Traditional olive (Olea europaea) orchards have been grown for thousands of years and still occupy most of the world’s cultivated olive areas. To compete with olive oil produced in the higher-yielding intensive orchards, the oil from traditional orchards must be of high quality. We evaluated oil quality—potential and actual (under commercial conditions)—and tested the stages in the production chain that are likely to reduce oil quality in the traditional sector in the Middle East region. Our findings show a clear negative impact of growers’ traditional practices on both the chemical and sensory characteristics of olive oil. The oil originating from the commercial process had higher free fatty acid and lower polyphenol and carotenoid contents, lower stability, lower pungency, lower fruitiness, lower bitterness, and a higher prevalence of organoleptic defects than oil that originated from fruit picked from the same trees during the experimental procedure. The current common harvesting technique of pole beating significantly increased fruit injury and fruit with mold, leading to a reduction in oil polyphenols and an increase in free fatty acid levels compared with those resulting from manual picking. In addition, after harvest, storing the fruit for more than 48 hours in plastic bags dramatically reduced the oil quality. The traditional olive orchard could be a source of high-quality extra virgin olive oil. However, fruit handling—from the trees until the end of the oil extraction process—is performed incorrectly, thus adversely affecting the oil quality.

Open Access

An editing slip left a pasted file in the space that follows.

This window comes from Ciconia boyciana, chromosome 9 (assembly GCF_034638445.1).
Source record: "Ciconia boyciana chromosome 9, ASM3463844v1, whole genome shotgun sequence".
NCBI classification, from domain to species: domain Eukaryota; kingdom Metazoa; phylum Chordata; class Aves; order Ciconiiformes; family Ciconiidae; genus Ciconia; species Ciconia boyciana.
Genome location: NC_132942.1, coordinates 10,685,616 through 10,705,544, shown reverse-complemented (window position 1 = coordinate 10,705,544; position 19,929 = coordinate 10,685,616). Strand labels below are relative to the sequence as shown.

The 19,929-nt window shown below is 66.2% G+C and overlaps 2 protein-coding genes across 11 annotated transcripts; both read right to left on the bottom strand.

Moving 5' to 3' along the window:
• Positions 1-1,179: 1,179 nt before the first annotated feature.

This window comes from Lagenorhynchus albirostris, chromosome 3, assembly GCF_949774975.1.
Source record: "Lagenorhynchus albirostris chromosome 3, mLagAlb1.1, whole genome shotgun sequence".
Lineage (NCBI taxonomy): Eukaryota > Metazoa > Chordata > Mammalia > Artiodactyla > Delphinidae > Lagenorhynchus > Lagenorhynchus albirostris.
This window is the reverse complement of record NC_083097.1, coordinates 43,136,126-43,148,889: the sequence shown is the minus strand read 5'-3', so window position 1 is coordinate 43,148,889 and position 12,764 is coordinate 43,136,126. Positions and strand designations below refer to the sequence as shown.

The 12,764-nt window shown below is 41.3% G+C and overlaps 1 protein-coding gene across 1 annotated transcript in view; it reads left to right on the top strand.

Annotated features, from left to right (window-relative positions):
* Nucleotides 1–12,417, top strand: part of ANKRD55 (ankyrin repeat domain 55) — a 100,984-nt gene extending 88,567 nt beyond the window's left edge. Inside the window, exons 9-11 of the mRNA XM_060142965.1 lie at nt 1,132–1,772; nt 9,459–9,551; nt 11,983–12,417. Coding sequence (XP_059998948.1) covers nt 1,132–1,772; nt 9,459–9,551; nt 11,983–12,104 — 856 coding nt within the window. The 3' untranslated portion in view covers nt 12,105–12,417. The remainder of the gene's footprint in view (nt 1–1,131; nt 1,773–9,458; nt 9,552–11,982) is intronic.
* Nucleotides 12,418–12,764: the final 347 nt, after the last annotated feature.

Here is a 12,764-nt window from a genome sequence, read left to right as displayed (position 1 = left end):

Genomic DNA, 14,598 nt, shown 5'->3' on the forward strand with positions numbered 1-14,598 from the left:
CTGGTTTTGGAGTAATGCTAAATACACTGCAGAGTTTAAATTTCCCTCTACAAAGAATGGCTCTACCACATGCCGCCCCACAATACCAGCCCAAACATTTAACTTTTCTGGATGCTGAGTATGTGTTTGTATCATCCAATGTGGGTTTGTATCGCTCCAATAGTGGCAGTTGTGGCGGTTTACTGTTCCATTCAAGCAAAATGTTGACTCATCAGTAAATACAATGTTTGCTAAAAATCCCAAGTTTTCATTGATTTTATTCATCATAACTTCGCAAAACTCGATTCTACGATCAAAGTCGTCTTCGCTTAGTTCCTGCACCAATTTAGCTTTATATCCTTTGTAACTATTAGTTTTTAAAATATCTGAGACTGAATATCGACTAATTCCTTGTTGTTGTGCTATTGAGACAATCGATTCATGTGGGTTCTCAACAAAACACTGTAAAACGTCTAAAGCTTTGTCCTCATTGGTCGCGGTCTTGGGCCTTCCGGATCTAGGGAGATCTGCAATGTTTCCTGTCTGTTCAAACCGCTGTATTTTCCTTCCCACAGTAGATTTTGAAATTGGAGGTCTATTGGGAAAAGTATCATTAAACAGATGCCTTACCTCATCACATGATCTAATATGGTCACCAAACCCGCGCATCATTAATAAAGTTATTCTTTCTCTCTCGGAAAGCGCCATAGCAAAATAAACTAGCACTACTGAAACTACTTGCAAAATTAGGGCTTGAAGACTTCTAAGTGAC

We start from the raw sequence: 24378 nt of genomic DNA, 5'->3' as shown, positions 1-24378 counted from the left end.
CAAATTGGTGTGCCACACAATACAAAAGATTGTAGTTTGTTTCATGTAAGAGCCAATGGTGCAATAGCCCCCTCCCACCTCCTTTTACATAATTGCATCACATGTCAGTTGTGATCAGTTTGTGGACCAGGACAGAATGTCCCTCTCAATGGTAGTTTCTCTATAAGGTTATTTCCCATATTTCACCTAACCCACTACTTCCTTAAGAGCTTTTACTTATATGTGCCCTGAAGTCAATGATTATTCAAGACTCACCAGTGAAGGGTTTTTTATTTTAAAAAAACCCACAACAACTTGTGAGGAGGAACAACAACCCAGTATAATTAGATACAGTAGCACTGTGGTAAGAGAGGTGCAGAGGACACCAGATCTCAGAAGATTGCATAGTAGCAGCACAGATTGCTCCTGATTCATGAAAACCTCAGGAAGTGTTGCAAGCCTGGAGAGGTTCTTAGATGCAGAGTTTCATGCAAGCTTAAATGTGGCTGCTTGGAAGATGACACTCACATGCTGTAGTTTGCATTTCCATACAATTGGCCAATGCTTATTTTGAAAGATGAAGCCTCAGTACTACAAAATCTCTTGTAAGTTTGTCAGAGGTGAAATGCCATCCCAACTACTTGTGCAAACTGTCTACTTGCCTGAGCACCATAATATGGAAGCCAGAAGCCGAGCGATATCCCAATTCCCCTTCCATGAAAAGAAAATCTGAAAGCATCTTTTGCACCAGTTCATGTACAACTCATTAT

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Strawberries (Fragaria ×ananassa) are being produced increasingly in indoor vertical farms, where the light quality of sole-source lighting is a primary factor that influences the outcomes of crop production. Far-red (FR) light (700–750 nm) has been shown to promote plant responses such as leaf expansion, biomass accumulation, and flowering in some long-day plant species. However, the impacts of including FR light in sole-source lighting on strawberries have not been fully understood. This study investigated the impacts of FR light on the growth and development of long-day strawberries ‘Albion’ and ‘Monterey’ in an indoor vertical farm. We hypothesized that the addition of FR light under a long photoperiod would promote leaf expansion, biomass accumulation, flowering, and fruit production in long-day strawberries. Bare-root strawberry plants were grown in a deep-water-culture hydroponic system at an air temperature of 22 °C and an 18-hour photoperiod using 90 μmol⋅m–2⋅s–1 of blue (peak = 455 nm) + 250 μmol⋅m–2⋅s–1 of red (peak = 660 nm) light-emitting diodes (LEDs) with or without adding 50 μmol⋅m–2⋅s–1 of FR (peak = 730 nm) LEDs. After 5 weeks of lighting treatments, additional FR light increased the leaf area and shoot dry mass of strawberry ‘Monterey’ by 74% and 73%, respectively, and the number of crowns per plant of strawberry ‘Albion’ by 33%. However, FR light did not influence flowering time in either cultivar. Adding FR light increased the number of fruit harvested per plant by 36%, the total fruit yield by 48%, and the total soluble solids of fruit by 12% in strawberry ‘Albion’, but not in ‘Monterey’. In both cultivars, FR light did not affect the individual fruit mass. Our results suggest that the addition of FR light in sole-source lighting can promote leaf expansion, biomass accumulation, fruit yield, and fruit quality in at least some long-day strawberry cultivars.